The Things Real Estate Agents Say You Should Never Display in Your Home Office
We’re asking a lot from our homes these days — during the coronavirus pandemic, “home” has also become our workspace, gym, classroom, happy hour spot, daycare, yoga studio, restaurant, conference room, and more.
This mentality is spilling over into what buyers are looking for during their home search, especially when it comes to a home office. With many people working remotely for the foreseeable future, what used to be a would-be-nice house wish list item is now an absolute must.
If you’re trying to sell your home, this means you should think critically about staging your home office. As they do in other rooms of the house, real estate agents recommend removing all those little personal touches in your home office. “For more buyers to see themselves in that office space, you’ll do well to take a lot of ‘you’ out of it first,” says Chris Haro, a real estate agent in Hilton Head, South Carolina.
Here’s what to avoid keeping on display in your home office.
College Degrees and Other Achievements
If you typically display your college degree or regalia from your alma mater, consider removing them for real estate photos and showings. For one, they’re distracting. But beyond that, people often have very specific — and often very strong — feelings about certain schools, as well as higher education more broadly, which is the last thing you want them to be thinking about during their tour.
“Whether they’re impressed or distressed or somewhere in between, these feelings will take a buyer’s focus away from the property or worse, turn them off of the property,” Haro says. “Maybe their son or daughter applied to that school but was rejected. Maybe they got accepted, but didn’t graduate. Maybe they got accepted and still carry debt. Maybe they absolutely love your school or your course of study more than anything. It’s all a distraction from what we want them to be thinking about: themselves in this property.”
Another reason to remove degrees? They may remind prospective buyers of their own college debt which, when coupled with the mortgage debt they’re about to take on, may make them feel uncomfortable and overwhelmed about money, Haro says.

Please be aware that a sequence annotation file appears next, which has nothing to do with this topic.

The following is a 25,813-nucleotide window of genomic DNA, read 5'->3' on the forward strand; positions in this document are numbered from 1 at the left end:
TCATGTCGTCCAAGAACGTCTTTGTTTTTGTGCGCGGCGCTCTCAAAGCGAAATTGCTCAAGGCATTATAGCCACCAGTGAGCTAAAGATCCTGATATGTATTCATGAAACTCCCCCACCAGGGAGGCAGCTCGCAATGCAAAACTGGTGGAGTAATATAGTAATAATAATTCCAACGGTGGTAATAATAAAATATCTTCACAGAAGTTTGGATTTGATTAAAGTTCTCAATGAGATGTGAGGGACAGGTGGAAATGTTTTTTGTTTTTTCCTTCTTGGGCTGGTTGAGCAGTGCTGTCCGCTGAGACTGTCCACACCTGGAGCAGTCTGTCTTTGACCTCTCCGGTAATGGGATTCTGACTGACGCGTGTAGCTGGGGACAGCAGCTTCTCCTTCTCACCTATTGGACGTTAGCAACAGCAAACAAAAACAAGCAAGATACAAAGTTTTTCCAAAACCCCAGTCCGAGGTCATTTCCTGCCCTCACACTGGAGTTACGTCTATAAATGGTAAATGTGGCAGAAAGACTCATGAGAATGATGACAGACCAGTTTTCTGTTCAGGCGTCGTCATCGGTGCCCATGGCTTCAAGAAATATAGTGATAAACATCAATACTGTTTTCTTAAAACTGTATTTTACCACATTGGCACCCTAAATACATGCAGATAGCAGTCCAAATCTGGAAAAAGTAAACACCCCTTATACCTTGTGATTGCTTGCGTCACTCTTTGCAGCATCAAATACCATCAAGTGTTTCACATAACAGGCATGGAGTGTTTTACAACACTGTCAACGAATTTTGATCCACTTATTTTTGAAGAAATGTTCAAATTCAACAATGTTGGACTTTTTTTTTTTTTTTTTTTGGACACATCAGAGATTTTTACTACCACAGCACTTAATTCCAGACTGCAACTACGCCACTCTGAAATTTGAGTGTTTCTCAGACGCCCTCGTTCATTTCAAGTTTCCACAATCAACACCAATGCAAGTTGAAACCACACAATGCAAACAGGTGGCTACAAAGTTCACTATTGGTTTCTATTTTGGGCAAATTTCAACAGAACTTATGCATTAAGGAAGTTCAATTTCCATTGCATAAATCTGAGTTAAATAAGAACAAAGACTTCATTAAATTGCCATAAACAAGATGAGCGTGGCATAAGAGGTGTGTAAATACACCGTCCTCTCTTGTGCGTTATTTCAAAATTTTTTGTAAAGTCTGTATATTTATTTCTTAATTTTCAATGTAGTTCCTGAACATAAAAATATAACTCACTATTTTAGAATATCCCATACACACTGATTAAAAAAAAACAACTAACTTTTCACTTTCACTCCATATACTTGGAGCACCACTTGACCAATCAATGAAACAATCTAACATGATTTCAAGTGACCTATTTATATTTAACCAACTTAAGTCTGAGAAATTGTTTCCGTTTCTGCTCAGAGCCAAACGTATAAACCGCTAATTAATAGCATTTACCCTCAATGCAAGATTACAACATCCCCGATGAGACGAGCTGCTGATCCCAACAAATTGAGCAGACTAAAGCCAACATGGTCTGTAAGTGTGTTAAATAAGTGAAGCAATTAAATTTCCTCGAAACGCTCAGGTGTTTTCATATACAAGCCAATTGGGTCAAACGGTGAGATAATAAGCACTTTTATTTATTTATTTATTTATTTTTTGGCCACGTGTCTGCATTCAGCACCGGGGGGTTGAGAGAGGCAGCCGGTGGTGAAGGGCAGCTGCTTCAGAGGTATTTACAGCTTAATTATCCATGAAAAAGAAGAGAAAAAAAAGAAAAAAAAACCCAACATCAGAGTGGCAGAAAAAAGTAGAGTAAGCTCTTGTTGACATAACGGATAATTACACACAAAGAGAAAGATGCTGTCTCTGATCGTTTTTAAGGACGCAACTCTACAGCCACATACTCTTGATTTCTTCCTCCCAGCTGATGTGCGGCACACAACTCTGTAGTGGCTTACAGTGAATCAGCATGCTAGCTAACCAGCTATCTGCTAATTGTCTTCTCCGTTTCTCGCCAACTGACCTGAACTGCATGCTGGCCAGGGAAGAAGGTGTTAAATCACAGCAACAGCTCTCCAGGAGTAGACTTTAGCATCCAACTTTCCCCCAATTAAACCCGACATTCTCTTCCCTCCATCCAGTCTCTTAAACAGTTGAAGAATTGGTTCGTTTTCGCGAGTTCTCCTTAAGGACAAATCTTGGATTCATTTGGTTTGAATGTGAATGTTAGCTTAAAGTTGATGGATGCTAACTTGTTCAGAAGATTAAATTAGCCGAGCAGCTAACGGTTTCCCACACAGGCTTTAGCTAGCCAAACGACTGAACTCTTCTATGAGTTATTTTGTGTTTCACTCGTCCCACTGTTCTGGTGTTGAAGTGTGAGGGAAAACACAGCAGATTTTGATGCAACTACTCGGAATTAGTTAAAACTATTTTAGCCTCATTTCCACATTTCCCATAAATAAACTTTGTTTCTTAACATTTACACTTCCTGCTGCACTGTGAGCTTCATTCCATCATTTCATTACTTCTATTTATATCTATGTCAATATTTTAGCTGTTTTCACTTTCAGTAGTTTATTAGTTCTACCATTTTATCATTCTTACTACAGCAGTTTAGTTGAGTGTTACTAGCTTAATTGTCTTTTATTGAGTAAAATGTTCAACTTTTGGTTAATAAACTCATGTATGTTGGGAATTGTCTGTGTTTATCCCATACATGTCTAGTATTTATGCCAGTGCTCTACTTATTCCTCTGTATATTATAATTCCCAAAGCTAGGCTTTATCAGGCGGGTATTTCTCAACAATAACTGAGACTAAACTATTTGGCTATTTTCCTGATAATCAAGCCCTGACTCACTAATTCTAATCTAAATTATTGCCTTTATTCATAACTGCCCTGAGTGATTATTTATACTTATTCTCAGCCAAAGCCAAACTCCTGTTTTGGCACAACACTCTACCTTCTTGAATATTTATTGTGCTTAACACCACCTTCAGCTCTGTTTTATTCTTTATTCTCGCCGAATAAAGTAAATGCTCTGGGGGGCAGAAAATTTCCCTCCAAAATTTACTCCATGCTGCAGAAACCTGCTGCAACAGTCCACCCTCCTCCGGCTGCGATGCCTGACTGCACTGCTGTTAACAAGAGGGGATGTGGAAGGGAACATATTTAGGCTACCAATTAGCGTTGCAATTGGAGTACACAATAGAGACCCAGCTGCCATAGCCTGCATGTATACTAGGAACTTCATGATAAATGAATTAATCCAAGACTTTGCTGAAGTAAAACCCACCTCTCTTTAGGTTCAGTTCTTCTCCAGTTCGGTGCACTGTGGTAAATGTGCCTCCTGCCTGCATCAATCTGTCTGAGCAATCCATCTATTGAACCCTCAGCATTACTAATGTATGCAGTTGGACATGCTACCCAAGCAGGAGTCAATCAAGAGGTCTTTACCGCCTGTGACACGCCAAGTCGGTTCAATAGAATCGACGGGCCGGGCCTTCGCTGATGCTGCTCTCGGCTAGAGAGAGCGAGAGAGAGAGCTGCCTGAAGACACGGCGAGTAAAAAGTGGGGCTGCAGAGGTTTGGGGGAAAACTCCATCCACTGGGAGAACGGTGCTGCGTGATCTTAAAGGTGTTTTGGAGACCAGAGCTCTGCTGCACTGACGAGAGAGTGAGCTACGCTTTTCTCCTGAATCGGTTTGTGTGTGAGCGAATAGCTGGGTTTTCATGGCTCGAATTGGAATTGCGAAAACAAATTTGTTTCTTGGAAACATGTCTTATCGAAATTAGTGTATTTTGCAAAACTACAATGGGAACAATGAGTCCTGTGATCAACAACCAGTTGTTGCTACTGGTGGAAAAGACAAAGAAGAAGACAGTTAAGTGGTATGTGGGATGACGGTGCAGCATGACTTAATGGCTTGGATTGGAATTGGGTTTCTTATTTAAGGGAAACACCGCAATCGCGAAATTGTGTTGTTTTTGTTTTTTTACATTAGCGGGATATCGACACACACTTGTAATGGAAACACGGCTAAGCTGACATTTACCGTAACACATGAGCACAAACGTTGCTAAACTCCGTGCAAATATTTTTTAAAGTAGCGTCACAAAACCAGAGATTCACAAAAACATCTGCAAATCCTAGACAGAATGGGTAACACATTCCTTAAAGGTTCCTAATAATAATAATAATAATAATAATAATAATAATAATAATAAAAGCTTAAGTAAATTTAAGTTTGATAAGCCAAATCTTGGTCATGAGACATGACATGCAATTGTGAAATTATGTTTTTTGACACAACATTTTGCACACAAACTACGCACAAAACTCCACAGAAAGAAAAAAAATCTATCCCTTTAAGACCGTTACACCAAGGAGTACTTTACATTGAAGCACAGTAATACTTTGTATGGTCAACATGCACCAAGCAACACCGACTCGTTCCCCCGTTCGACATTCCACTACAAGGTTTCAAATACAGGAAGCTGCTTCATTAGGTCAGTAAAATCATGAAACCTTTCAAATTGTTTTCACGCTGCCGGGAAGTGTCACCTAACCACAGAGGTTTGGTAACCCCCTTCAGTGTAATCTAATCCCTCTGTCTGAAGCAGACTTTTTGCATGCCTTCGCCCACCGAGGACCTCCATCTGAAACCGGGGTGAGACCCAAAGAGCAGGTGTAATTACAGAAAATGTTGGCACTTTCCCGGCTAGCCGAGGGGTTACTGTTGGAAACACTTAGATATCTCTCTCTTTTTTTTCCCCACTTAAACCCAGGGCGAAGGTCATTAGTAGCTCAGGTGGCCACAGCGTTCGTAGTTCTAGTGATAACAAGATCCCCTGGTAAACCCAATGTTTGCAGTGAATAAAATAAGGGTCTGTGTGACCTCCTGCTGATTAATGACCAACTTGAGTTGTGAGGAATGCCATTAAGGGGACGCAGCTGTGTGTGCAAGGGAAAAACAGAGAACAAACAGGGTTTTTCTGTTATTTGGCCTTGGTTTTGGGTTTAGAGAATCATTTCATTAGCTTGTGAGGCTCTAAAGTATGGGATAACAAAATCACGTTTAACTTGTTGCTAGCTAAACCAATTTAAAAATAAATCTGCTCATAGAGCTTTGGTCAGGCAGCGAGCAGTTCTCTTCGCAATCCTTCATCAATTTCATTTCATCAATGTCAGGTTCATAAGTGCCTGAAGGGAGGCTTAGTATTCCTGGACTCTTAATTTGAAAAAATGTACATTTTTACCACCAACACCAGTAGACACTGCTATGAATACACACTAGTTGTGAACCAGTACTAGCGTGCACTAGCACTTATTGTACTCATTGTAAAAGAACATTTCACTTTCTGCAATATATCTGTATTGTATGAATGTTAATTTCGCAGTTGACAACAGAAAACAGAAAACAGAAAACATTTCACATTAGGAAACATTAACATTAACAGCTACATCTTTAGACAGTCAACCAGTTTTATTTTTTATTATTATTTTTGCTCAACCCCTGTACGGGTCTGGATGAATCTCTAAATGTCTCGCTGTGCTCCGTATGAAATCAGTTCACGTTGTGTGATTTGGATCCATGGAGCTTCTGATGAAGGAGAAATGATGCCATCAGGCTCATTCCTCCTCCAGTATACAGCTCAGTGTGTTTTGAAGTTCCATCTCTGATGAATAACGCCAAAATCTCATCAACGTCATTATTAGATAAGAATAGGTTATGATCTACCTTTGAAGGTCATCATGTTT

While it’s totally OK — and, in fact, useful — to keep computer monitors and desks in your home office, you want to avoid anything that makes the space look untidy, frazzled, or cluttered. This includes cords, so bundle them. “Invest the time and effort into neatly wrapping your cords and going wireless wherever possible,” says Amy Owens, a real estate agent in Montclair, N.J.
A prospective buyer could certainly Google you to find out where you work if they really wanted to. But in the interest of protecting your privacy and security, it’s best to remove anything with your company’s logo on it, as well as other confidential information.
Imagine if home negotiations turn sour and a prospective buyer makes a call into your company’s anonymous ethics line. Or they could use clues around your house to help crack your passwords or security questions. Though these examples are highly unlikely, it’s always better to be safe than sorry these days, says Andrea Morgan, a real estate agent in Georgia and Florida.
Political Signs or Stickers
It may sound obvious but, in addition to removing any personalized items in your home office, go ahead and remove anything that could be potentially offensive or alienating.
“It’s best to remove political or religious items or anything else that makes the house give the feeling as your ‘domain’ and not theirs,” says Amani McGregor, a real estate agent in Los Angeles. “You want buyers to see your house as a home for their family and not yours.”
Fake It ‘Til You Make It
Working from your bed most days? Consider at least staging a dedicated office area in your home for prospective buyers.
“Even if in reality you’re working from the dining table currently, put your office in a separate room or area with good natural light,” says Emily Waldmann, a real estate agent in Austin, Texas. “People don’t want to imagine themselves working in a dark corner, even if that’s what actually happens.”